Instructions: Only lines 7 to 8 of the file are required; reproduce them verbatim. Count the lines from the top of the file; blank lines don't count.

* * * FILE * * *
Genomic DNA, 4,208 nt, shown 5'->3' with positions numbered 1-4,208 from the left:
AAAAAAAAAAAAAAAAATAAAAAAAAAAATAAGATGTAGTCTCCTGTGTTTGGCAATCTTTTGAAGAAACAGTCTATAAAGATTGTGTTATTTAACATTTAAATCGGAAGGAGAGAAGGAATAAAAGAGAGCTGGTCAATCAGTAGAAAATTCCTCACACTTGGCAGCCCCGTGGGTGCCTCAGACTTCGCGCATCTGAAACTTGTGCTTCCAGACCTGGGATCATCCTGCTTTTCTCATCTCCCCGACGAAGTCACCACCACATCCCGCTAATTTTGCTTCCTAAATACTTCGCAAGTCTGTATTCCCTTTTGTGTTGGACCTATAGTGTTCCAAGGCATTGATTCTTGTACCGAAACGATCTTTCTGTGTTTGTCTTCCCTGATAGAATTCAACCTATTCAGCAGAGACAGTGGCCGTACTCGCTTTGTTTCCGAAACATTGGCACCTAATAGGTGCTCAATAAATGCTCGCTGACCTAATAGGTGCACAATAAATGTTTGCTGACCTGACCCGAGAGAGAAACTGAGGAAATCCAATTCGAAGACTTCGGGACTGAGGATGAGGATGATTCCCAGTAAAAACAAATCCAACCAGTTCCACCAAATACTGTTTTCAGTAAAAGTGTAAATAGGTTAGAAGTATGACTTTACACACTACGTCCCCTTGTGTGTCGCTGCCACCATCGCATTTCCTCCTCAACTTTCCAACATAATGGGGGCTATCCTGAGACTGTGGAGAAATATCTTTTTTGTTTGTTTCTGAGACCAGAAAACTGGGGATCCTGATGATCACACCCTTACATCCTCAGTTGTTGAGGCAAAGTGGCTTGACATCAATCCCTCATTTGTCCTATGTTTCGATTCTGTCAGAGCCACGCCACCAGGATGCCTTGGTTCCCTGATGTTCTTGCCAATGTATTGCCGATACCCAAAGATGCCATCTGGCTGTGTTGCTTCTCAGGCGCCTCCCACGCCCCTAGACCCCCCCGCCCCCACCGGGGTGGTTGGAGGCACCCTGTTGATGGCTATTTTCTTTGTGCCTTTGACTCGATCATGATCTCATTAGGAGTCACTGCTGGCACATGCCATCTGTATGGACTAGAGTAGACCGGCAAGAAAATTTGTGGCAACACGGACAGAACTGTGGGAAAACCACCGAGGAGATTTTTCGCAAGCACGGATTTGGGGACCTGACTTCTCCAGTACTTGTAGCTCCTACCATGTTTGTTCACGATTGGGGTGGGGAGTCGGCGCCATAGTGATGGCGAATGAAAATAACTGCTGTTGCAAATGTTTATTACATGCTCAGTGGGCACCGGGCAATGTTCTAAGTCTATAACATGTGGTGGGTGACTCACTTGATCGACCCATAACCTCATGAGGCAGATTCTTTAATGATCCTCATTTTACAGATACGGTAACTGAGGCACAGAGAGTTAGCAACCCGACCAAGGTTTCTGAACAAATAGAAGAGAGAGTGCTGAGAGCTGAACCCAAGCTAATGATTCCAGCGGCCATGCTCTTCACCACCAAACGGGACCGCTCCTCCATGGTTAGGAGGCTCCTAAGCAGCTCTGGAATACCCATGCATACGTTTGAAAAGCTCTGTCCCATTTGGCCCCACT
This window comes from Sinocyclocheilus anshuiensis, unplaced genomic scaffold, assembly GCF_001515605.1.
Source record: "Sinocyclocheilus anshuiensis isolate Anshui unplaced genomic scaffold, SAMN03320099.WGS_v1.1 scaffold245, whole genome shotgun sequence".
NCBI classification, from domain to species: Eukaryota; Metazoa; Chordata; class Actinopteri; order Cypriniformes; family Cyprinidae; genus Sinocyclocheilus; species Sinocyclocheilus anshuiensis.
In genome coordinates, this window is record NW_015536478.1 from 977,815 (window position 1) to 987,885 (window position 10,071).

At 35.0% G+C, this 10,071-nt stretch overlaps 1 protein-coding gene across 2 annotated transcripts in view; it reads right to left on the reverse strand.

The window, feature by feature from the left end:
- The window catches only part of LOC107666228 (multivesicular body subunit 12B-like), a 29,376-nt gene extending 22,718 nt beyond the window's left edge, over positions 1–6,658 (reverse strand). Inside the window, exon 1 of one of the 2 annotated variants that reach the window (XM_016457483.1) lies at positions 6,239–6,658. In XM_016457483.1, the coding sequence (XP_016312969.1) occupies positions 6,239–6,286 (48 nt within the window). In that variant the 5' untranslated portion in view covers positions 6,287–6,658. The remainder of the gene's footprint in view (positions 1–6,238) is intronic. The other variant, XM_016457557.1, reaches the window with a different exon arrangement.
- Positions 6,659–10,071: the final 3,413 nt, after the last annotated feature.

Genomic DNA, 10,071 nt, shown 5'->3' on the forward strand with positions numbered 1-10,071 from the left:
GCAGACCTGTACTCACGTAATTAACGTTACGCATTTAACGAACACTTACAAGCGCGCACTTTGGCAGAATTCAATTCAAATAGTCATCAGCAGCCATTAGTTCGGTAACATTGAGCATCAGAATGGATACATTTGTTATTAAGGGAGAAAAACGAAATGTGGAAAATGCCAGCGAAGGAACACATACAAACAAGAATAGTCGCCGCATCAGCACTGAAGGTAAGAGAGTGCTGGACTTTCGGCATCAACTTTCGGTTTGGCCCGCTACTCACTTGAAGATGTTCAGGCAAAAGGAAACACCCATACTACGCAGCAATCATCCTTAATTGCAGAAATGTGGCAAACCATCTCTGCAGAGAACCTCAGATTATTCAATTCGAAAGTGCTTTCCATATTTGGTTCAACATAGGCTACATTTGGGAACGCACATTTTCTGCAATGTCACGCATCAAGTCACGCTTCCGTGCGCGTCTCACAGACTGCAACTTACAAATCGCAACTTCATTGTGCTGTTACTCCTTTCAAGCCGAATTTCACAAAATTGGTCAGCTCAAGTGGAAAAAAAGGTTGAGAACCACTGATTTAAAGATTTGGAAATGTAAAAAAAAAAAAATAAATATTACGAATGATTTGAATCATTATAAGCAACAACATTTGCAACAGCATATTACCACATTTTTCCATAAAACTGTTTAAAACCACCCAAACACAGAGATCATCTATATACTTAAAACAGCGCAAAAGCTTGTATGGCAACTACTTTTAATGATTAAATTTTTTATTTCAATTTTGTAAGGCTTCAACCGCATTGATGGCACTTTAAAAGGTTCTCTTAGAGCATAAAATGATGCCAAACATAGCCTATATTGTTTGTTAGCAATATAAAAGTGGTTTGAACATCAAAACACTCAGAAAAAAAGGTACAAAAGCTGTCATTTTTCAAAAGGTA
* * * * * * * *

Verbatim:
At 35.0% G+C, this 10,071-nt stretch overlaps 1 protein-coding gene across 2 annotated transcripts in view; it reads right to left on the reverse strand.

The window, feature by feature from the left end: